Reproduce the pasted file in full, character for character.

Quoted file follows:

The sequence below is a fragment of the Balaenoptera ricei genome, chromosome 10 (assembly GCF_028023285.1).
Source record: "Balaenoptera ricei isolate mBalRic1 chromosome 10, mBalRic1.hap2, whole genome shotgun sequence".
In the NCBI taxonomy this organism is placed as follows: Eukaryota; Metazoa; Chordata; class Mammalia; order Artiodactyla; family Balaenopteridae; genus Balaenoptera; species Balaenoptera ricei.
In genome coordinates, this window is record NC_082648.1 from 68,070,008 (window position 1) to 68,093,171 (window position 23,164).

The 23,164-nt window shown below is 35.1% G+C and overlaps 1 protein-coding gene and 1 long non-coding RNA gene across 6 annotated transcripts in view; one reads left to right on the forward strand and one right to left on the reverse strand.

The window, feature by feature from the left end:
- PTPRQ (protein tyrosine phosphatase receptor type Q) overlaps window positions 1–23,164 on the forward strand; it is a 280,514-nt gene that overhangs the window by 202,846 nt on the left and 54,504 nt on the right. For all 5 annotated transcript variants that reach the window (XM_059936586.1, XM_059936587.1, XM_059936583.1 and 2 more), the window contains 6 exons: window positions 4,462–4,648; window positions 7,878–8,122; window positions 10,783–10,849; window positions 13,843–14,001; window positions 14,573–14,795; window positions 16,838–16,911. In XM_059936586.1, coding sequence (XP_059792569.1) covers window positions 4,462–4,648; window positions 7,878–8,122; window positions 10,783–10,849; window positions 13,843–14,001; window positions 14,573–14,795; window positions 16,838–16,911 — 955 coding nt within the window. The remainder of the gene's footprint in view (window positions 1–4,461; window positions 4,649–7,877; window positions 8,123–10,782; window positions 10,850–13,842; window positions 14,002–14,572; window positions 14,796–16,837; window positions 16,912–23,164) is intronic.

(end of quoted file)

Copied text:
The sequence below is a fragment of the Balaenoptera ricei genome, chromosome 10 (assembly GCF_028023285.1).
Source record: "Balaenoptera ricei isolate mBalRic1 chromosome 10, mBalRic1.hap2, whole genome shotgun sequence".
In the NCBI taxonomy this organism is placed as follows: Eukaryota; Metazoa; Chordata; class Mammalia; order Artiodactyla; family Balaenopteridae; genus Balaenoptera; species Balaenoptera ricei.
In genome coordinates, this window is record NC_082648.1 from 68,070,008 (window position 1) to 68,093,171 (window position 23,164).

The 23,164-nt window shown below is 35.1% G+C and overlaps 1 protein-coding gene and 1 long non-coding RNA gene across 6 annotated transcripts in view; one reads left to right on the forward strand and one right to left on the reverse strand.

The window, feature by feature from the left end:
- PTPRQ (protein tyrosine phosphatase receptor type Q) overlaps window positions 1–23,164 on the forward strand; it is a 280,514-nt gene that overhangs the window by 202,846 nt on the left and 54,504 nt on the right. For all 5 annotated transcript variants that reach the window (XM_059936586.1, XM_059936587.1, XM_059936583.1 and 2 more), the window contains 6 exons: window positions 4,462–4,648; window positions 7,878–8,122; window positions 10,783–10,849; window positions 13,843–14,001; window positions 14,573–14,795; window positions 16,838–16,911. In XM_059936586.1, coding sequence (XP_059792569.1) covers window positions 4,462–4,648; window positions 7,878–8,122; window positions 10,783–10,849; window positions 13,843–14,001; window positions 14,573–14,795; window positions 16,838–16,911 — 955 coding nt within the window. The remainder of the gene's footprint in view (window positions 1–4,461; window positions 4,649–7,877; window positions 8,123–10,782; window positions 10,850–13,842; window positions 14,002–14,572; window positions 14,796–16,837; window positions 16,912–23,164) is intronic.